The Abe administration’s latest stimulus package relies heavily on public works spending as a measure to shore up the economy when a sharp downturn in consumer spending is expected after the consumption tax is raised in April. The package, which has the central government spending more than it is due to receive in revenue from the consumption tax hike, shows that the Japanese economy has yet to enter a self-sustained cycle built on private-sector demand and investment.

The government is said to have prioritized public works projects that will have an immediate effect on the economy. The package, worth ¥18.6 trillion, includes measures to promote reconstruction work in areas hit hard by the March 2011 quake-tsunami disaster and new infrastructure investment, such as road construction in and around Tokyo, ahead of the 2020 Summer Olympic Games.

It is the second major stimulus under Prime Minister Shinzo Abe, following the ¥20 trillion package adopted in January. Public works projects earmarked in the last package underpinned the slowing 1.1 percent annualized growth in gross domestic product for the July-September period, when consumer spending and capital investments by the private sector rose a mere 0.2 percent and 0.01 percent, respectively, from the previous quarter.

Consumer spending is forecast to pick up in the months through March as people are expected to buy expensive goods before the consumption tax rate is raised to 8 percent in April, while a sharp downturn is deemed inevitable in the April-June period. The stimulus is aimed at easing the impact of the tax raise and prevent the economy from losing steam.

The stimulus package features cash handouts of some ¥600 billion to people likely to be hit hardest by the consumption tax hike — low-income households, families with children and home buyers. But the handouts’ effectiveness will be questionable as they are a one-off measure while the tax hike will continue to eat into recipients’ disposable income.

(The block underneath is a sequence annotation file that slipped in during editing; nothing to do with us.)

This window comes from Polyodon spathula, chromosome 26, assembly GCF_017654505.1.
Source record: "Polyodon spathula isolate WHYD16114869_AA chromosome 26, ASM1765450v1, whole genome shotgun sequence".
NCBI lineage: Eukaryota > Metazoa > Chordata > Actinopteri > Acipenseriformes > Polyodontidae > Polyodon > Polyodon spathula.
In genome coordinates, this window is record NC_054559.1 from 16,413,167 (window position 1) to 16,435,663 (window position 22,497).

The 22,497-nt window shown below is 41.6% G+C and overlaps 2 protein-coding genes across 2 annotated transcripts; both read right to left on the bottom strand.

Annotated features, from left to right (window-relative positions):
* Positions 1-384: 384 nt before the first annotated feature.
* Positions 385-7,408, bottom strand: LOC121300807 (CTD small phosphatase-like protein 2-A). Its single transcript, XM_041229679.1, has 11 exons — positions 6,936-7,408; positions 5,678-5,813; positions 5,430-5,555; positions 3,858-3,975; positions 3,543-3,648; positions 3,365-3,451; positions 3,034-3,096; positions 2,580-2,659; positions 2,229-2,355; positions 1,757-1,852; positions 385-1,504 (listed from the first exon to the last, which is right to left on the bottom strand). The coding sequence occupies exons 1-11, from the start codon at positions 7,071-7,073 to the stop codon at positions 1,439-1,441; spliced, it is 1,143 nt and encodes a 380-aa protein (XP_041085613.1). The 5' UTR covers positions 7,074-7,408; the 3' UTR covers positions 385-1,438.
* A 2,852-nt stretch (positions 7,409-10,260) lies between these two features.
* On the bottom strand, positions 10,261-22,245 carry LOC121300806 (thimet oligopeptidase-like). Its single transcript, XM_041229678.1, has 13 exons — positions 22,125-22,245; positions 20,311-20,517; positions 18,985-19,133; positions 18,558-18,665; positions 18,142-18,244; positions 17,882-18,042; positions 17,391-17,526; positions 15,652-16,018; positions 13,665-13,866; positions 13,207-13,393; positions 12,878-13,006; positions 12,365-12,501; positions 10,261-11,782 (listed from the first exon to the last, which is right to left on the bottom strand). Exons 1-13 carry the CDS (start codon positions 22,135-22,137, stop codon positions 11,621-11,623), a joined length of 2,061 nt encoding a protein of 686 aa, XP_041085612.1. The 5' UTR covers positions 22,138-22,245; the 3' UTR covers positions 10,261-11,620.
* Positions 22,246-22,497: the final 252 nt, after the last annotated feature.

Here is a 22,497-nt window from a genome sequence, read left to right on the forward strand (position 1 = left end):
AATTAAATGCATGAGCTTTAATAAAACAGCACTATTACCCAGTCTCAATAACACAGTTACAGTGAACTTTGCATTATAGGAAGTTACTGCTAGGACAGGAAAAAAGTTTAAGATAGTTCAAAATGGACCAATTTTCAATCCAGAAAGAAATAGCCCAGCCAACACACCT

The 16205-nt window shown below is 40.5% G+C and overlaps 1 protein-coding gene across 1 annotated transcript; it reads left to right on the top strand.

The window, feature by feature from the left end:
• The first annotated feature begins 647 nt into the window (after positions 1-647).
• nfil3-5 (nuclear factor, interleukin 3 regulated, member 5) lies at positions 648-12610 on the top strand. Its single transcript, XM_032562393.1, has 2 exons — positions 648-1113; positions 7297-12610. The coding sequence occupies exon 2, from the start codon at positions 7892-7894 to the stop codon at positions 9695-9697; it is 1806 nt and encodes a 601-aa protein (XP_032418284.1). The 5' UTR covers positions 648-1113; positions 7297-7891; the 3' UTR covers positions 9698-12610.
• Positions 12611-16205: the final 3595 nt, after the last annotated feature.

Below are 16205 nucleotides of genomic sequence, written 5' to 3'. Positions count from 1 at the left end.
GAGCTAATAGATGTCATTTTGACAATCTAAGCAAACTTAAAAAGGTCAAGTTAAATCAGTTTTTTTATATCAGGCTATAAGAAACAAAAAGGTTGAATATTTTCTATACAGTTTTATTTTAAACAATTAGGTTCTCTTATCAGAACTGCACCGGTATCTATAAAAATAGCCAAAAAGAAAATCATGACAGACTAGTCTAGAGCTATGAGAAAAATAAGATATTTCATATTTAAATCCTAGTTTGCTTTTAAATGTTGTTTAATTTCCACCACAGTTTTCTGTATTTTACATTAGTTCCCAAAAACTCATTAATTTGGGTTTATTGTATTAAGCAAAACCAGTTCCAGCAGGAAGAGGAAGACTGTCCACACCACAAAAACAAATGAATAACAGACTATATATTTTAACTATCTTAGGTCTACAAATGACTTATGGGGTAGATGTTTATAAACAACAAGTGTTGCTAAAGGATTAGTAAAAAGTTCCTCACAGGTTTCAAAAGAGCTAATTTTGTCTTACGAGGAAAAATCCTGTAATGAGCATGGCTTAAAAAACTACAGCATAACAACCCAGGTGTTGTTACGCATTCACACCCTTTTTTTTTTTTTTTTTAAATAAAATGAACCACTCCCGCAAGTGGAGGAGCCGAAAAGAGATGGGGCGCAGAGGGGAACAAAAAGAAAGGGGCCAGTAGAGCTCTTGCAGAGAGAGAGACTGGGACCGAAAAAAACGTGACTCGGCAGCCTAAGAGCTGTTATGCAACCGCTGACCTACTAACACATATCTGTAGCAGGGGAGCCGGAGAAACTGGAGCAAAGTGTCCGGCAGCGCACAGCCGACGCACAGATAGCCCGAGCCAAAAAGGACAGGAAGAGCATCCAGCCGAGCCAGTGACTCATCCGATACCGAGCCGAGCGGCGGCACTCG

Of the ¥18.6 trillion package, the central government plans to spend ¥5.5 trillion, with the rest to be covered by local government spending and private-sector investments to be spurred by the government’s policy steps. Central government spending alone will exceed the additional ¥5.1 trillion that the three-percentage point hike in the consumption tax rate in April is expected to bring for both the central and local governments in fiscal 2014.

The latest stimulus will not entail issuance of additional government bonds. The government plans to use a windfall in tax revenues for the current fiscal year — estimated to be ¥2.3 trillion higher than earlier forecast — as well as surplus funds from fiscal 2012 and the unused portion of the budget for reconstruction of areas hit by the 3/11 disasters. But the new spending package comes at a time when the national government debt hit ¥1.011 quadrillion by the end of September.

The economic recovery since Abe took office nearly a year ago has so far been driven by public-sector actions — the government’s aggressive spending and the Bank of Japan’s monetary easing operations.

The stimulus includes ¥1.4 trillion to finance steps to bolster industrial competitiveness, such as subsidies to encourage investment by small companies. The government will separately introduce ¥1 trillion corporate tax cuts to encourage firms to raise wages. But these steps will depend on actions by the companies to have the desired effect. While some leading companies, especially ones that enjoy improved earnings from the yen’s fall, say they are ready to translate their profits into higher pay for their workers, it remains to be seen how widespread the wage hikes will be across the economy.

Repeated large-scale fiscal pump-priming cannot continue indefinitely. The private sector needs to take over as the engine of recovery.

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